Historic West End building moves toward landmark status
For much of the 1970s, the small retail center at 2023 Beatties Ford Road stood as a west Charlotte landmark. Anchored by the original McDonald’s Cafeteria, it also housed a number of other Black-owned business.
Now that building, built by Charlotte native and entrepreneur John McDonald, is on track to become a historic landmark.
City Council has scheduled a public hearing on April 28 to receive community feedback, a required step before landmark status can be conferred.
On its website, the Charlotte-Mecklenburg Historic Landmark Commission says the building was once “one of the most important spaces for the African American community in Charlotte…”
Historic West End
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Community leaders often met there, inside McDonald’s Cafeteria, to “organize grassroot efforts to advance civil rights and social justice,” the website states.
Today McDonald’s Cafeteria is the stuff of west Charlotte lore — it moved to a bigger building in 1981 and eventually closed down after the death of its founder. But the small, one-story building where it all began has been reborn, owned by E-Fix Development founder Christopher Dennis.
In November 2021, Dennis welcomed a new tenant — a Chase Bank branch — to anchor the space where community leaders once gathers and soul food once flowed.
What factors go into conferring landmark status?
“It’s often the oldest house on the block or the most architecturally significant building on the street,’ said Stewart Gray, historic resources program manager at the Landmark Commission.
Some locations, while unassuming from the outside, still hold a lot of history, he said.
For example: the Arthur Smith Studio on Central Avenue is where James Brown recorded “Papa’s Got a Brand New Bag,” Gray said.
Why was the McDonald’s Cafeteria building chosen?
The building is located in the heart of one of the most influential African-American communities in Charlotte, Gray said. After Dennis contacted the Landmark Commission and explained the significance of the building, the commission researched the history of McDonald’s Cafeteria and moved forward with the designation process.
What comes with landmark status?
The location will receive protection from “inappropriate changes, whether that’s from a future owner or from a municipality or government project,” Gary said. The owner also gets a 50% property tax deferral.
How does the tax deferral work?
The tax deferral remains in place for as long as the location is a local landmark, said Jack Thompson, executive director of the Landmark Commission. The money saved from the deferred taxes can then allow property owners to invest to preserve the location.
How will landmark status impact the community?
“I think it sets the tone,” said Dennis, the property’s owner. “We’re constantly tearing things down to build new things. I think it sets the tone that some things have such significance that we need to sometimes stop and figure out what does that really mean to the culture and the community.”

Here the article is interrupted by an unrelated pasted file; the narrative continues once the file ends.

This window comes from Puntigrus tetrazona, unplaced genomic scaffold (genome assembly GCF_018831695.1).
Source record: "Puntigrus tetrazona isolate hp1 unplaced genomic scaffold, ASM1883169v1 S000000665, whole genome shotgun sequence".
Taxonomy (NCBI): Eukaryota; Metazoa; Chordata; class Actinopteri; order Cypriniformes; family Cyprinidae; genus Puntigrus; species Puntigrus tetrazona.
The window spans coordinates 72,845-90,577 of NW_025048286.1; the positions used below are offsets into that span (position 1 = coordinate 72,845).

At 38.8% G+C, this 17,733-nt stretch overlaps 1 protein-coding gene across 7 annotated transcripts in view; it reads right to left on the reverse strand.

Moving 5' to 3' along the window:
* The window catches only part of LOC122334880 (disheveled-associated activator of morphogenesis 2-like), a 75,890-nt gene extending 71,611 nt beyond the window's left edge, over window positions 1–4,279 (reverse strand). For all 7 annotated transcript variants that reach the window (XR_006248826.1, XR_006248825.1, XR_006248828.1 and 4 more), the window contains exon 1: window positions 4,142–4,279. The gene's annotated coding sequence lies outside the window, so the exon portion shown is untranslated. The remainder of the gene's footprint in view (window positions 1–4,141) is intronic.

He added: “When you see places that have historic destinations, you want to go see more about them. That’s what we want for Beatties Ford Road. We’re driving the narrative that we care about our communities and that these types of buildings need destinations that make people want to come and see the true narrative.”
How will this help the area financially?
“Beatties Ford Road has one of the highest traffic patterns in Charlotte,” Dennis said. “Our goal with these developments has been to ensure that we create a place where people want to come shop, live, play and work in the community.
“We want people to come to the destination and not only visit the history but also be able to look at the opportunities and resources that we’re bringing into the community with this development,” he added. “Then on top of that, be able to spend those dollars in our communities and restrengthen a community that has been overlooked for a number of years.”
What does it mean to you that this location could become a local landmark?
“We are excited because it’s been a journey and a part of a dream,” Dennis said. “The big thing about it is the legacy piece of it. Mr. McDonald played a vital role in the history of Beatties Ford Road. A lot of people don’t know his story. I told my team, ‘We can’t do the norm here. We’ve got to focus on preserving his legacy.’ ”
A family member speaks
Kisha Poage, a granddaughter of John McDonald, said she is grateful to see landmark process move forward. At one point, she said, she worried that her grandfather’s legacy might be lost.
“For my grandfather, it was about his people and the community,” she said. “I appreciate (Christopher) Dennis and his team for keeping that legacy alive.
Once it is designated, it would mean the world to me and my family,” she added. “I have a grandchild now; it’s a story and a legacy that he will know. He can say, ‘Oh, that was my great-great-great-grandfather.’ It’ll be amazing.”
This article was published as part of our West End Journalism Project, which is funded by a grant by the John S. and James L. Knight Foundation.
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